The post below was written by a friend and a colleague of mine who teaches at a New England independent day school; she is very active in matters regarding the faculty, gender, and race. And, being a female faculty member of color, offers an important point of view below; her post in many ways relates to my current project regarding the vanishing identity of people of color in independent schools. This is a great post to share with many of you who follow my academic interests.
An article in the magazine claimed that it’s a scientific fact that Black women are less beautiful than women of other races. Its author, Satoshi Kanazawa, is notorious for hiding behind pseudoscience to promote discredited racist and sexist ideas. In giving these ideas a platform, PT’s editors dehumanized Black women and girls everywhere. After widespread public outcry, they removed the article from their website. But that alone won’t erase the damage they’ve done by validating these discredited ideas — the editors need to apologize, explain how this happened, and let us know that it won’t happen again. Please join me and my friends at ColorOfChange.org in demanding they do so immediately: http://act.colorofchange.org/sign/psychtoday?referring_akid=1987.1172257.Zepmlc&source=taf
Kanazawa’s article is flawed from top to bottom. Using a flawed dataset from an unrelated study of teenagers, he draws the obviously false conclusion that Black women are “objectively” less attractive than women from other racial groups. Kanazawa has a long history of hiding behind pseudo-science to express racist and sexist views. He once wrote an article asking “Are All Women Essentially Prostitutes?” and another suggesting that the US should have dropped nuclear bombs across the entire Middle East after 9/11 because it would have wiped out Muslim terrorists.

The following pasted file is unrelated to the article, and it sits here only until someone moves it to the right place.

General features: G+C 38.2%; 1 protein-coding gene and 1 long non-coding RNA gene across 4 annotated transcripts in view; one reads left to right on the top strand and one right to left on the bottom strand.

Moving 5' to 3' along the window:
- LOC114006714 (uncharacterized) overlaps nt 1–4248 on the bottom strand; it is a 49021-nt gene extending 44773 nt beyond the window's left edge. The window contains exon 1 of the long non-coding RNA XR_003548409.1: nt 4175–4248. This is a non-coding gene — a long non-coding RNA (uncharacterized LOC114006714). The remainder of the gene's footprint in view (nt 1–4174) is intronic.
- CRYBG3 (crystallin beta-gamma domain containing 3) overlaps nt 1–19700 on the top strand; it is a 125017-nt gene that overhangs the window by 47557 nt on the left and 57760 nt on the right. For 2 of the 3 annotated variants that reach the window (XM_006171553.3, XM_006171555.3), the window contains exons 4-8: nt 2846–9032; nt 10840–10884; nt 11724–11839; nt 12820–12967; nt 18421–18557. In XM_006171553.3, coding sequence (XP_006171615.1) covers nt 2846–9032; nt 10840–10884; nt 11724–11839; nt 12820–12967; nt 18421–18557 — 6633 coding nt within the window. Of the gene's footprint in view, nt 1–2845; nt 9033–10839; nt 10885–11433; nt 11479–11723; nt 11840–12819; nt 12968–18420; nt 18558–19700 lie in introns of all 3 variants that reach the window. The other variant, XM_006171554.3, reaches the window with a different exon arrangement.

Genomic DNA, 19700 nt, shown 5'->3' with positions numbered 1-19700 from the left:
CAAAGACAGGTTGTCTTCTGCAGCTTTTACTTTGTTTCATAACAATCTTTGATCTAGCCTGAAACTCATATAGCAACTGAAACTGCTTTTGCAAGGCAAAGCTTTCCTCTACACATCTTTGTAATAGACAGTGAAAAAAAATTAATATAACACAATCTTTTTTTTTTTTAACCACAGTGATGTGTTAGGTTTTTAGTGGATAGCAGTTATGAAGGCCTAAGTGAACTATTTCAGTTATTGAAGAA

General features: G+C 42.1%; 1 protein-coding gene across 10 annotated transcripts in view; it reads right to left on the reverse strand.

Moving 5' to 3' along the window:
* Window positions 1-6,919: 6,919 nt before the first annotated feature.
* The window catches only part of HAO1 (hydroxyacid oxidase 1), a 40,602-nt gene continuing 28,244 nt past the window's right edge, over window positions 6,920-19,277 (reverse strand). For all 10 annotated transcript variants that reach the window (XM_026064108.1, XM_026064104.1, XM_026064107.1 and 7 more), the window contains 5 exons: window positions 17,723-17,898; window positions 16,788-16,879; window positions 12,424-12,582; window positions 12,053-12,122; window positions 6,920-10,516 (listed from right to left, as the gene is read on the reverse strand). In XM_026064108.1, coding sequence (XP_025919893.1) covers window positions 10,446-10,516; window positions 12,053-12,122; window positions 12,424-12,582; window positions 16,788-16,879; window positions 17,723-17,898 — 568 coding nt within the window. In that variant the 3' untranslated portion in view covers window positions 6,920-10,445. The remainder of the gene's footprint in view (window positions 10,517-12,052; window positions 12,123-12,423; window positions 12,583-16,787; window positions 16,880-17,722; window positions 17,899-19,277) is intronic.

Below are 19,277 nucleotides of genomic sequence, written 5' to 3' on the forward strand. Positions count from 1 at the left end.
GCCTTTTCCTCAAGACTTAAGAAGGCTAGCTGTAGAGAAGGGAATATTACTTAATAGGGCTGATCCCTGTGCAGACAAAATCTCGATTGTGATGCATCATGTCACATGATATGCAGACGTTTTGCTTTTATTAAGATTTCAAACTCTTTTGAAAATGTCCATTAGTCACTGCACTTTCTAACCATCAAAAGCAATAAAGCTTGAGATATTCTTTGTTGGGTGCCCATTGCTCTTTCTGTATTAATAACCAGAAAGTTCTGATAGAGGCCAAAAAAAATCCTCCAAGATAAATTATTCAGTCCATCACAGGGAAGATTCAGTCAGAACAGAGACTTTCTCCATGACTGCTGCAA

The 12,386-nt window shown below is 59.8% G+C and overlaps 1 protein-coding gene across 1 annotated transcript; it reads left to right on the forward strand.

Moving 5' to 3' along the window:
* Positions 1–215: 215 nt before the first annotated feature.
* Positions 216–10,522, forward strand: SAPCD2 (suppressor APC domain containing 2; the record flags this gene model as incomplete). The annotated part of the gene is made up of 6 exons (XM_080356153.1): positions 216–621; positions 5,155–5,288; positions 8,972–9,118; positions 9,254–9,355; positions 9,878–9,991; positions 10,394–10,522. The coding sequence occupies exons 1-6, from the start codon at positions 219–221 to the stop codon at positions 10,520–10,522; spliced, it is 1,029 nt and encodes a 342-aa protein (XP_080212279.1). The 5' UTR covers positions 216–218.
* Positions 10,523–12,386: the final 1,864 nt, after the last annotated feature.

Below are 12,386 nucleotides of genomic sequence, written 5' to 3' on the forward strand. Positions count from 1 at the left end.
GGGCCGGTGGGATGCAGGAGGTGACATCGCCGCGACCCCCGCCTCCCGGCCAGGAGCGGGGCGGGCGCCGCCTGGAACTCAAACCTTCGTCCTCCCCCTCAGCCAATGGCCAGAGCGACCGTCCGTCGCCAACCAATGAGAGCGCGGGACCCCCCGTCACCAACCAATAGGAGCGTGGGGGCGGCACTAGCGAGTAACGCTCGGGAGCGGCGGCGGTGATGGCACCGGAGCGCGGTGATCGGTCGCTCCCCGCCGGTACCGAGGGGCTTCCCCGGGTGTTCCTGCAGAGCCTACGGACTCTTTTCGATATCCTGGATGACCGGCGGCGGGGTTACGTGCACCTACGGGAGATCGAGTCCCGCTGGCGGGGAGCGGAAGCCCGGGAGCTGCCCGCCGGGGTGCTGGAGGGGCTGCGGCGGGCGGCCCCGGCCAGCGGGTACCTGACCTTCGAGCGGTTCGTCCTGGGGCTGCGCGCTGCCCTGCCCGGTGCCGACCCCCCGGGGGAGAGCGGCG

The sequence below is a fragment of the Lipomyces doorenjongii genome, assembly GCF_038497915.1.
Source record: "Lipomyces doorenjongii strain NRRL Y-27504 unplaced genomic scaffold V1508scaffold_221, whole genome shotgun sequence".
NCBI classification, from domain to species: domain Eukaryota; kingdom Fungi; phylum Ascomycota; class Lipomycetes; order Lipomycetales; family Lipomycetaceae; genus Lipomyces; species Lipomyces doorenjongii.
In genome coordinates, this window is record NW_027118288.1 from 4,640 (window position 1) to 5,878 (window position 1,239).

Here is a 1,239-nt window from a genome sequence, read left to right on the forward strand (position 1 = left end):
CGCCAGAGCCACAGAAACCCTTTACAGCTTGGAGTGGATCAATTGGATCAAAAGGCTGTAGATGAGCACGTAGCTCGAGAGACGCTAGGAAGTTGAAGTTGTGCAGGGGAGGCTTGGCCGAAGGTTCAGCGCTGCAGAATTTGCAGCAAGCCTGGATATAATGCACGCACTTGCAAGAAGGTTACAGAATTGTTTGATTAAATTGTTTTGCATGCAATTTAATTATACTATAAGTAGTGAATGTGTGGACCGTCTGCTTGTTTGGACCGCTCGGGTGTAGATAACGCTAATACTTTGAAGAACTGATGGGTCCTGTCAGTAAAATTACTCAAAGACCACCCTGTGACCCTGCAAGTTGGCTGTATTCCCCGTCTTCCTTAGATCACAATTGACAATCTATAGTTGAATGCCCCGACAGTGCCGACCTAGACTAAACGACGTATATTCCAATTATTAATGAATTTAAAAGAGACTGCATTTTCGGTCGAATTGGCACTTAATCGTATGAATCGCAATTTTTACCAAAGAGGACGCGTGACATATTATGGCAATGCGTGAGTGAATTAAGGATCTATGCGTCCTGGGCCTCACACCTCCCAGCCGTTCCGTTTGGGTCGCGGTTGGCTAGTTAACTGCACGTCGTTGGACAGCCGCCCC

So why does Psychology Today continue to give him a platform? Black women must constantly face both subtle and explicit messages that they are valued less than women of other races — messages that are especially damaging to Black girls. Now they’ve served as launching point for yet another attack, this time in the name of science. To undo the damage it’s done, Psychology Today needs to explicitly reject Kanazawa’s ideas. Please join me and my friends at ColorOfChange.org in demanding that their editors apologize, explain how this article was published in the first place, and tell us what they’ll do to ensure that this won’t happen again in the future. It takes just a moment: http://act.colorofchange.org/sign/psychtoday?referring_akid=1987.1172257.Zepmlc&source=taf